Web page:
There is no such thing as a perfect password. A committed hacker can crack any password, given enough time and the right “dictionary” or “brute force” tools. But just like breaking into a car, if the protection is strong enough, the hacker will become discouraged and pursue an easier target.
1. Start With a Base Word Phrase.
A good password starts with a base word phrase. Choose a memorable catchphrase, quotation, or easy-to-remember saying, and take the first letter from each word. Choose a phrase that is memorable to you.
Examples of some base word phrases:
* Can’t See the Forest Through the Trees: cstfttt
* Put Up or Shut Up: puosu
* If the Shoe Fits, Wear It: itsfwi
* You Can Lead a Horse to Water: yclahtw
* The Last Mile Is Always Uphill: tlmiau
* I Think, Therefore I Am: ittia
* Oh Say Can You See: oscys
* My Dog Quinnie Loves Mystery Suprises: mdqlms
Suggestion: try this list of acronym phrases you could use for inspiration
Suggestion: try this list of famous quotations and catchphrases
2. Lengthen the Phrase
Passwords start to become strong at 6 characters long. While a long password can be annoying to type, a long password really helps to slow down brute force hacker attacks.
Tip: lengthen your password by adding the website name or computer software name to the base phrase. For example:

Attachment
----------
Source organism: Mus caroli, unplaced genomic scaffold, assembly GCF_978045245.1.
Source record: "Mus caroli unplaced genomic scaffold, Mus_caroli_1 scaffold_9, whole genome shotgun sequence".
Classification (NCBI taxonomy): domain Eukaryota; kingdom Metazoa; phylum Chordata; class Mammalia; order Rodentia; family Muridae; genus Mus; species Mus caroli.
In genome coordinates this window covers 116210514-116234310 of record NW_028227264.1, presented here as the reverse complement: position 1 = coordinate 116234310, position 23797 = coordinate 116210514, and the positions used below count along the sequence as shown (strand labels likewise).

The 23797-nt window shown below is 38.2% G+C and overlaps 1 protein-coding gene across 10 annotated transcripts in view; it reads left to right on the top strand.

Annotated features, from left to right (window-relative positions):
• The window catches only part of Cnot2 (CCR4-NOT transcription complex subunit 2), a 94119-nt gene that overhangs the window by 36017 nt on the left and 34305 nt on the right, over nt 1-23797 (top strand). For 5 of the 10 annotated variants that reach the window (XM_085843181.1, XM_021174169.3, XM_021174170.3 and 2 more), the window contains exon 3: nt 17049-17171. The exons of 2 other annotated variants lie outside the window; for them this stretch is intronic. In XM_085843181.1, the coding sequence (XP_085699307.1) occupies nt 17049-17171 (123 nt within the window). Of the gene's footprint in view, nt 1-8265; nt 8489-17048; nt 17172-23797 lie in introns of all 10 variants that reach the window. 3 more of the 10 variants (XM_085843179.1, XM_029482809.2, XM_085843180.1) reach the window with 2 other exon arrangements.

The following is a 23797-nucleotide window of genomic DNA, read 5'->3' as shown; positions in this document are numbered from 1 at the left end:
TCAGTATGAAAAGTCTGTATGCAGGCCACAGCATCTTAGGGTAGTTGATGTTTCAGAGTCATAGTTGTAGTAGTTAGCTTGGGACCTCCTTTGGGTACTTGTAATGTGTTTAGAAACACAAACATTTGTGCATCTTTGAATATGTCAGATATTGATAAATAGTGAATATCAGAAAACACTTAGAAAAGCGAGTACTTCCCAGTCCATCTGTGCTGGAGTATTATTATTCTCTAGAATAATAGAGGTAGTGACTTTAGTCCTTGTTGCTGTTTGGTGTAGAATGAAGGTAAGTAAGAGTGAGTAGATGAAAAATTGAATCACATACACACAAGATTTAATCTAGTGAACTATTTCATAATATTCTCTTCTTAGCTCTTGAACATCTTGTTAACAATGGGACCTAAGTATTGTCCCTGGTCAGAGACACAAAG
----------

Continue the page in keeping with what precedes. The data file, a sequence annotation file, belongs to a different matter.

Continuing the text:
Tech tip: passwords that are 15 characters and more are extremely strong, because Microsoft Windows will not store scrambled passwords in hidden files once they are 15 characters or longer.
3. Scramble the Phrase
Scrambling does not necessarily mean rearranging the letters. Rather, scrambling your password can effectively be achieved by swapping one or more of the password letters with a non-alphabetic character, and then purposely including uppercase and lowercase letters within the password. Scrambling creatively uses the shift key, punctuation marks, the @ or % symbols, and even semi-colons and periods. Using numbers as substitutes for letters is another strong scrambling technique.
Examples of scrambling:
4. Lastly: Rotate/Change Your Password Regularly
At work, your network people will require you to change your password every several days. At home, you should rotate your passwords as a matter of good computer hygiene. If you are using different passwords for different websites, rotate portions of your passwords every few weeks. Note that rotating parts of the password, not the entire passwords, will help deter hackers from stealing your phrases. If you can memorize three or more passwords at the same time, then you are in good shape to resist brute force hacker attacks.
5. Advanced Password Tips
There are several other resources for building strong passwords.
* See more samples of strong passwords here.
* See other personal password suggestions.
* A FREE online password generator.
* There are multiple drag-and-drop software tools that help you bypass hacker keylogger software.
Free tools like:
KeyWallet Password Manager
KeePass – a free open source password manager, which helps you to manage your passwords in a secure way.
work well because you can avoiding typing your passwords entirely, and just let your mouse do the data entry.
* You can also employ a digital vault like Password Safe. This kind of software creates personal “lockers” to keep all your passwords locked under a master password.
* Or try phrasing tips for password generation.